Thursday, in response to questions from PAN, city communications manager Farnaz Farrokhi released a statement on behalf of the city.

“We have a Provincial Permit to conduct an Archaeological Impact Assessment (AIA) in conjunction with the Memorial Park Project,” it says.

“The Permit is held by the archeologist hired by the city and testing is being carried out by the archaeologist together with cultural monitors from local First Nations. As part of the testing, dark, organic sediments with abundant shell, charcoal, and animal bones were discovered on Monday.

“This discovery is being investigated further and additional testing will be carried out next week to determine its’ extent and an appropriate course of mitigation.”

Get local stories you won't find anywhere else right to your inbox.
Sign up here

 

The City of White Rock and archeological consultants are studying the extent of archeological remains discovered during digging at Memorial Park this week. (Aaron Hinks photo)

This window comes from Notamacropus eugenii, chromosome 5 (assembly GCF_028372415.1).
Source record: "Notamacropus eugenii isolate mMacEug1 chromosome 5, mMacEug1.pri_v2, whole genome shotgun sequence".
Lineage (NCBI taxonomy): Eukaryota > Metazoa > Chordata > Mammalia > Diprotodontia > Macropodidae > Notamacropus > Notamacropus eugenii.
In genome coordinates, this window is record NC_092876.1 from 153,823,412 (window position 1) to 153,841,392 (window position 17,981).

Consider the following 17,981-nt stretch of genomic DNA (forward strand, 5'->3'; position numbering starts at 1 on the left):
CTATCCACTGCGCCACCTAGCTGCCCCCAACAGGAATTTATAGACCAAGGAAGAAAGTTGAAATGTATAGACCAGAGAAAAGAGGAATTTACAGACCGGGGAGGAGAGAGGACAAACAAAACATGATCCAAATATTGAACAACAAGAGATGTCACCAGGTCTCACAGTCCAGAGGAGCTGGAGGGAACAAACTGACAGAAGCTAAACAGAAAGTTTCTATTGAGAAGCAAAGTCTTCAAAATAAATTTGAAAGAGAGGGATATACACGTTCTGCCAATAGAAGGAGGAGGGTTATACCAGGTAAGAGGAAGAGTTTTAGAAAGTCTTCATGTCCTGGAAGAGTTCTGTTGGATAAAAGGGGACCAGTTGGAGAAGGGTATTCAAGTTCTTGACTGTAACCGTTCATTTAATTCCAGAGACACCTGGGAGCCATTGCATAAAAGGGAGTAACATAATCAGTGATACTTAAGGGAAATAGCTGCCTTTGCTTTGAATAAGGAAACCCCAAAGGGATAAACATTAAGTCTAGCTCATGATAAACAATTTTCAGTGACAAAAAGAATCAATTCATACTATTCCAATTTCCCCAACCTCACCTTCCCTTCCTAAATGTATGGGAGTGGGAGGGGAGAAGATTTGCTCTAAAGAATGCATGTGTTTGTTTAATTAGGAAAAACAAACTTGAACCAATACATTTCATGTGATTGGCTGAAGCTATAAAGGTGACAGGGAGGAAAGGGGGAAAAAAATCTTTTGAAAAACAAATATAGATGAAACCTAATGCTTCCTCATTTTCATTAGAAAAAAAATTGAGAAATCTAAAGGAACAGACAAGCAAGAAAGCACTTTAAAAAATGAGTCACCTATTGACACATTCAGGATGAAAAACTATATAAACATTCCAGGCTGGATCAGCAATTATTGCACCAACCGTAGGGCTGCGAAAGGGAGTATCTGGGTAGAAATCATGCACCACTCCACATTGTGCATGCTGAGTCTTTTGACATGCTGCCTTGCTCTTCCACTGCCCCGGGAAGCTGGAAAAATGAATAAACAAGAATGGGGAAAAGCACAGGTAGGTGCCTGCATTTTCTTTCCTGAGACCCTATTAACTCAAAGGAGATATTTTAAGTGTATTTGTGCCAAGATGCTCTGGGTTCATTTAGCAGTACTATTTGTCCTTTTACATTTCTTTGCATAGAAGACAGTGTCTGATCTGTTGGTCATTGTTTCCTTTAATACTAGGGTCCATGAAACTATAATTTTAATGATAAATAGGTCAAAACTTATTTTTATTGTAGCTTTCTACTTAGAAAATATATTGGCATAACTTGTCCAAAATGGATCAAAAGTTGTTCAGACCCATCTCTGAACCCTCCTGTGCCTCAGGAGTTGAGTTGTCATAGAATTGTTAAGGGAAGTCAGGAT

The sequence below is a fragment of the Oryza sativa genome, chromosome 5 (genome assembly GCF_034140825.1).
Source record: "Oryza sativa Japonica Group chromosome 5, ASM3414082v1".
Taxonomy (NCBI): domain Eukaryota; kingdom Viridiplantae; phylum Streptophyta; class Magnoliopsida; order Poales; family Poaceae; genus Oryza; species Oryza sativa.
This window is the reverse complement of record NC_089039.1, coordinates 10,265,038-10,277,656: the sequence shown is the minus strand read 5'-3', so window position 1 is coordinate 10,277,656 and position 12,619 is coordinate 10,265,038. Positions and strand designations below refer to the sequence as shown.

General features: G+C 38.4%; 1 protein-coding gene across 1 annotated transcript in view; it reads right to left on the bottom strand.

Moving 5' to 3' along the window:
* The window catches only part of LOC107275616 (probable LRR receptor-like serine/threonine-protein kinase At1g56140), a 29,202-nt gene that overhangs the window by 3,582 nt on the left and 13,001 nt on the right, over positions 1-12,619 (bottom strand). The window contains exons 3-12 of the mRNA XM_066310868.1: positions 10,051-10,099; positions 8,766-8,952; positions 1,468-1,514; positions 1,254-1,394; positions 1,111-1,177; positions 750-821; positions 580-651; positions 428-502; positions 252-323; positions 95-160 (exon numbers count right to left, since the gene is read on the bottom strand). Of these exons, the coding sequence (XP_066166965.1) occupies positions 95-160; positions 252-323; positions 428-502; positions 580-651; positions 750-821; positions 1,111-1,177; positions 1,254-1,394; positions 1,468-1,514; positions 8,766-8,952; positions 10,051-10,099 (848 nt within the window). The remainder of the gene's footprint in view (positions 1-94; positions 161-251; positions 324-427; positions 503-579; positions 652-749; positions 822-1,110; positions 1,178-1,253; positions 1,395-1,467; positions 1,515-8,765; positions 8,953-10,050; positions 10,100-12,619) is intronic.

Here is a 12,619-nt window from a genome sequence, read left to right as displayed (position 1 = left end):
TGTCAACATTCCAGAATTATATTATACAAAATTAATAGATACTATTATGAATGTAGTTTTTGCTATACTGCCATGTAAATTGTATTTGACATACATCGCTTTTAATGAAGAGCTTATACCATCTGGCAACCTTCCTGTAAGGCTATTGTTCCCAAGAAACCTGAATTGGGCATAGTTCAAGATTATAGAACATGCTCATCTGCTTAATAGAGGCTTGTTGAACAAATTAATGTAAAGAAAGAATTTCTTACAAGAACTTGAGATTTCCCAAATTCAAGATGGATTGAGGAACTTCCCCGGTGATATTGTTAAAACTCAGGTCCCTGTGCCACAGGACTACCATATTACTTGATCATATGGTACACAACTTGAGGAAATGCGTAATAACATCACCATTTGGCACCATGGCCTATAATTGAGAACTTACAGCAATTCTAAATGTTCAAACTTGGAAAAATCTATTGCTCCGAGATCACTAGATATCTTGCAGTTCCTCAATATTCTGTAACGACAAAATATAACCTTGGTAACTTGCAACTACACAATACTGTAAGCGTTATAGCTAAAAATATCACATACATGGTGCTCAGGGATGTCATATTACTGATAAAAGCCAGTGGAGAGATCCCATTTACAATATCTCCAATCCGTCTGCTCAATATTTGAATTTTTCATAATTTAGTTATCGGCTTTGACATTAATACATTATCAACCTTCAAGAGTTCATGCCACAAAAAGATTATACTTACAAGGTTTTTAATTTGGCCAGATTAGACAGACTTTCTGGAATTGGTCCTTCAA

Just Posted

District of Vanderhoof Mayor Gerry Thiessen recently photographed the town’s original cemetery — now completely overgrown — among the trails behind the Vanderhoof Museum and Visitor Centre. (Gerry Thiessen photo)
Mayor, historical society examine ways to mark Vanderhoof’s original cemetery

“It is a part of our history and we don’t want that history to evaporate,” Thiessen said.

Northern Health saw 14 cases in one day earlier this week, the highest in one day since the beginning of the pandemic. (Image courtesy CDC)
Northern Health sees highest number of COVID-19 cases in one day